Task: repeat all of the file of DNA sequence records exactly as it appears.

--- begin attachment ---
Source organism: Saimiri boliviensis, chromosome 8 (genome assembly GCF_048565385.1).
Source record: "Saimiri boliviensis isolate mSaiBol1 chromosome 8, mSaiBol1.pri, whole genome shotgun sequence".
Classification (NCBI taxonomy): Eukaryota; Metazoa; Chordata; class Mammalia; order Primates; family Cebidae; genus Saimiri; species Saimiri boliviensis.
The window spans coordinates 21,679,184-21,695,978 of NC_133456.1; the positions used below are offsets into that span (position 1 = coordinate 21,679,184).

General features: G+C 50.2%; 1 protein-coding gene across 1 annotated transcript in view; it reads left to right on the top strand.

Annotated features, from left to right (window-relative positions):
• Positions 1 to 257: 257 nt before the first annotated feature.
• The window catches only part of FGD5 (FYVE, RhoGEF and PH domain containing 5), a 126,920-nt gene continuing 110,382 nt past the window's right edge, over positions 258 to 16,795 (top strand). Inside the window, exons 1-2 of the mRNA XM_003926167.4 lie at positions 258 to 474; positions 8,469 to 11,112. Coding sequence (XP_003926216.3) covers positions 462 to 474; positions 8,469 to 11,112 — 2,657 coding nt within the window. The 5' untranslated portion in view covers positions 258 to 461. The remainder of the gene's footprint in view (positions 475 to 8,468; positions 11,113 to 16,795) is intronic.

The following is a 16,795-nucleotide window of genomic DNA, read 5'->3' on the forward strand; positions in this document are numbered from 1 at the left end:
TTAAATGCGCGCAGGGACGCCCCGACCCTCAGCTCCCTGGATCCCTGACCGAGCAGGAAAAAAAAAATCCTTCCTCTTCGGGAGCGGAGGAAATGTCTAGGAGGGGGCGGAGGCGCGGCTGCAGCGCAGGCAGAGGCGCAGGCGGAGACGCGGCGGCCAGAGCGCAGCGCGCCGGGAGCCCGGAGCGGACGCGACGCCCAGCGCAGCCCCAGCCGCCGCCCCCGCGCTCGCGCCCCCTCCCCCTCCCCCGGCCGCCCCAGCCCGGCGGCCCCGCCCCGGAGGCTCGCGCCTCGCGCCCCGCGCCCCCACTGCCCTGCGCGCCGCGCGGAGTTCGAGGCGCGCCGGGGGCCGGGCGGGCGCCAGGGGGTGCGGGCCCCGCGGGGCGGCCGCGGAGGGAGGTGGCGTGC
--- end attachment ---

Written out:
Source organism: Saimiri boliviensis, chromosome 8 (genome assembly GCF_048565385.1).
Source record: "Saimiri boliviensis isolate mSaiBol1 chromosome 8, mSaiBol1.pri, whole genome shotgun sequence".
Classification (NCBI taxonomy): Eukaryota; Metazoa; Chordata; class Mammalia; order Primates; family Cebidae; genus Saimiri; species Saimiri boliviensis.
The window spans coordinates 21,679,184-21,695,978 of NC_133456.1; the positions used below are offsets into that span (position 1 = coordinate 21,679,184).

General features: G+C 50.2%; 1 protein-coding gene across 1 annotated transcript in view; it reads left to right on the top strand.

Annotated features, from left to right (window-relative positions):
• Positions 1 to 257: 257 nt before the first annotated feature.
• The window catches only part of FGD5 (FYVE, RhoGEF and PH domain containing 5), a 126,920-nt gene continuing 110,382 nt past the window's right edge, over positions 258 to 16,795 (top strand). Inside the window, exons 1-2 of the mRNA XM_003926167.4 lie at positions 258 to 474; positions 8,469 to 11,112. Coding sequence (XP_003926216.3) covers positions 462 to 474; positions 8,469 to 11,112 — 2,657 coding nt within the window. The 5' untranslated portion in view covers positions 258 to 461. The remainder of the gene's footprint in view (positions 475 to 8,468; positions 11,113 to 16,795) is intronic.

The following is a 16,795-nucleotide window of genomic DNA, read 5'->3' on the forward strand; positions in this document are numbered from 1 at the left end:
TTAAATGCGCGCAGGGACGCCCCGACCCTCAGCTCCCTGGATCCCTGACCGAGCAGGAAAAAAAAAATCCTTCCTCTTCGGGAGCGGAGGAAATGTCTAGGAGGGGGCGGAGGCGCGGCTGCAGCGCAGGCAGAGGCGCAGGCGGAGACGCGGCGGCCAGAGCGCAGCGCGCCGGGAGCCCGGAGCGGACGCGACGCCCAGCGCAGCCCCAGCCGCCGCCCCCGCGCTCGCGCCCCCTCCCCCTCCCCCGGCCGCCCCAGCCCGGCGGCCCCGCCCCGGAGGCTCGCGCCTCGCGCCCCGCGCCCCCACTGCCCTGCGCGCCGCGCGGAGTTCGAGGCGCGCCGGGGGCCGGGCGGGCGCCAGGGGGTGCGGGCCCCGCGGGGCGGCCGCGGAGGGAGGTGGCGTGC